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Sinisa D. Grozdanic, Helga Kecova, Matthew M. Harper, Wijitha Nilaweera, Markus H. Kuehn, Randy H. Kardon; Functional and Structural Changes in a Canine Model of Hereditary Primary Angle-Closure Glaucoma. Invest. Ophthalmol. Vis. Sci. 2010;51(1):255-263. doi: 10.1167/iovs.09-4081.
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To characterize functional and structural changes in a canine model of hereditary primary angle-closure glaucoma.
Intraocular pressure (IOP) was evaluated with tonometry in a colony of glaucomatous dogs at 8, 15, 18, 20, and 30 months of age. Retinal function was evaluated using electroretinography (scotopic, photopic, and pattern). Examination of anterior segment structures was performed using gonioscopy and high-frequency ultrasonography (HFU).
A gradual rise in IOP was observed with an increase in age: 8 months, 14 mm Hg (median value); 15 months, 15.5 mm Hg; 18 months, 17.5 mm Hg; 20 months, 24 mm Hg; 30 months, 36 mm Hg. Provocative testing with mydriatic agents (tropicamide and atropine 1%) caused significant increases in IOP (35% and 50%, respectively). HFU analysis showed complete collapse of iridocorneal angles by 20 months of age. Scotopic and photopic ERG analysis did not reveal significant deficits, but pattern ERG analysis showed significantly reduced amplitudes in glaucomatous dogs (glaucoma, 3.5 ± 0.4 μV; control, 6.2 ± 0.3 μV; P = 0.004; Student's t-test). Histologic analysis revealed collapse of the iridocorneal angle, posterior bowing of the lamina cribrosa, swelling and loss of large retinal ganglion cells, increased glial reactivity, and increased thickening of the lamina cribrosa.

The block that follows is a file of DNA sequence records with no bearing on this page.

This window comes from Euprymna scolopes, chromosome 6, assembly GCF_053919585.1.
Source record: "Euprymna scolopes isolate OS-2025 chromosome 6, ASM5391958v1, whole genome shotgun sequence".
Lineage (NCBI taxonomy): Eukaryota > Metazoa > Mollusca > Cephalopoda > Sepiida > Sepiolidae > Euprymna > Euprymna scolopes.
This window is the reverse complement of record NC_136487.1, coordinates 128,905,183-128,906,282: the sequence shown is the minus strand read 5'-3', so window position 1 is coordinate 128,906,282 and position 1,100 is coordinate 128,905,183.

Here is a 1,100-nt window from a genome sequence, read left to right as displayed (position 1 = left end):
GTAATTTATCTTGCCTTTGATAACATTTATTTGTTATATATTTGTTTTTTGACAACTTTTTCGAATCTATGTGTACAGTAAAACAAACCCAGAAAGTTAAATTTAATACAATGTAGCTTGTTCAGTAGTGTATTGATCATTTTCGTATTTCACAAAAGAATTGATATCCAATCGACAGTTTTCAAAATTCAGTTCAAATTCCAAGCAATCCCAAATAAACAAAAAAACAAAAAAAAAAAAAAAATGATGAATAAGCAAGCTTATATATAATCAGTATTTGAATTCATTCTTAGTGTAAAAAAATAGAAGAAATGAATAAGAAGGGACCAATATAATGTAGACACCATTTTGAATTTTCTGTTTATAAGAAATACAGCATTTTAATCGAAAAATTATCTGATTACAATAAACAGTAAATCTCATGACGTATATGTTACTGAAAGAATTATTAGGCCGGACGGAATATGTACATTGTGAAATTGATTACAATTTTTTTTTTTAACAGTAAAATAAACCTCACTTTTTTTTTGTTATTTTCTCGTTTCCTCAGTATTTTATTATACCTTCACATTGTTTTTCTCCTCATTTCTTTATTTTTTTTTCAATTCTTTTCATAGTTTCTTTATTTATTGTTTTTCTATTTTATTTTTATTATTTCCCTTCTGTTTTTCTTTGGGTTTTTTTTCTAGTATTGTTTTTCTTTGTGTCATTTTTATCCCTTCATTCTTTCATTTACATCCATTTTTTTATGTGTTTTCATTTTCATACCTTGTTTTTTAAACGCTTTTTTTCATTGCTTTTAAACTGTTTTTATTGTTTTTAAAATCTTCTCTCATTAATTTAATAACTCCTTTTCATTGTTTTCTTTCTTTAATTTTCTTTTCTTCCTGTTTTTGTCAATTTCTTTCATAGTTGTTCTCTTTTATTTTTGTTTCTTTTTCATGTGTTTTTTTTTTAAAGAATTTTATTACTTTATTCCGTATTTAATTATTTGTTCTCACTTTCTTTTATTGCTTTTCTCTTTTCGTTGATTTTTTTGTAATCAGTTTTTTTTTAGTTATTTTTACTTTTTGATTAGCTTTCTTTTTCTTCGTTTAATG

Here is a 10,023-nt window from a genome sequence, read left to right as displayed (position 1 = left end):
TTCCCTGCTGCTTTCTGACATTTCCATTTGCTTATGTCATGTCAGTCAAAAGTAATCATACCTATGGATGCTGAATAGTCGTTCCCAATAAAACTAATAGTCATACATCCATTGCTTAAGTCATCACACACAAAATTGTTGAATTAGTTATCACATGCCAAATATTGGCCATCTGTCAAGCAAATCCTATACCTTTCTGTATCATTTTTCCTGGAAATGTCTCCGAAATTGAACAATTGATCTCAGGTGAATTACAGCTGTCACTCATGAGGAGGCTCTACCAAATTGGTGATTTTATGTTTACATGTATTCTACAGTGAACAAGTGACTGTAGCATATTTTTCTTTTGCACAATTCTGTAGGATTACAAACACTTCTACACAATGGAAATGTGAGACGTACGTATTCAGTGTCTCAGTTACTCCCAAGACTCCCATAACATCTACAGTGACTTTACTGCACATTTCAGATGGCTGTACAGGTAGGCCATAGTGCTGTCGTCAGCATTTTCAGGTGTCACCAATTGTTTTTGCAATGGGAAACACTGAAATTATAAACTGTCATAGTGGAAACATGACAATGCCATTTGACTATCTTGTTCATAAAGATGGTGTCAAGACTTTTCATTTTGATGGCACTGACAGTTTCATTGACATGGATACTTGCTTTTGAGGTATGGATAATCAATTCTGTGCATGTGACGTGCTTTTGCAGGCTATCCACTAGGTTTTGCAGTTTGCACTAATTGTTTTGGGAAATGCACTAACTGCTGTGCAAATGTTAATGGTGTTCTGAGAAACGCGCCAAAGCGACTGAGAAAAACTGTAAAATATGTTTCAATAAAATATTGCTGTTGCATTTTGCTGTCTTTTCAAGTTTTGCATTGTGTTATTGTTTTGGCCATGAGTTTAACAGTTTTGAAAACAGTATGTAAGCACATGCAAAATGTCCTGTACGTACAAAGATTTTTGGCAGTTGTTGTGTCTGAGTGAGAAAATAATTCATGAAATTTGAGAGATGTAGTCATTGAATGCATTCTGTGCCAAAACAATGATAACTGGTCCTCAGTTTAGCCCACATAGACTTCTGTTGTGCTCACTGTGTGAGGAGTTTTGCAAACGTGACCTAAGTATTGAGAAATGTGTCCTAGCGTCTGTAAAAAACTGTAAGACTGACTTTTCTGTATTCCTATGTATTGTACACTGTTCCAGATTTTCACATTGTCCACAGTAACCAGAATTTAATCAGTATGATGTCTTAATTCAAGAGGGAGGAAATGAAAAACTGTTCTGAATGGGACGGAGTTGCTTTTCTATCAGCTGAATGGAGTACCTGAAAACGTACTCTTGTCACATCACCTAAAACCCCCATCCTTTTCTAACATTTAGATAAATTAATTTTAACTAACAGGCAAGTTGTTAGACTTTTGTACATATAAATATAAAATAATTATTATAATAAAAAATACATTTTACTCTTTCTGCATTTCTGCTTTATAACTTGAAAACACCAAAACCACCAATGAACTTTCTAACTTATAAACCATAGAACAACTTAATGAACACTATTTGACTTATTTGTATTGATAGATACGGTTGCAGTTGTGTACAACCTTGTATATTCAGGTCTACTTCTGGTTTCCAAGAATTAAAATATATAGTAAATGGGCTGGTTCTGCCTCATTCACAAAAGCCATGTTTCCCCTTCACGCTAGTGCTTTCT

Canine hereditary angle-closure glaucoma is characterized by a progressive increase in intraocular pressure, loss of optic nerve function, and retinal ganglion cell loss.
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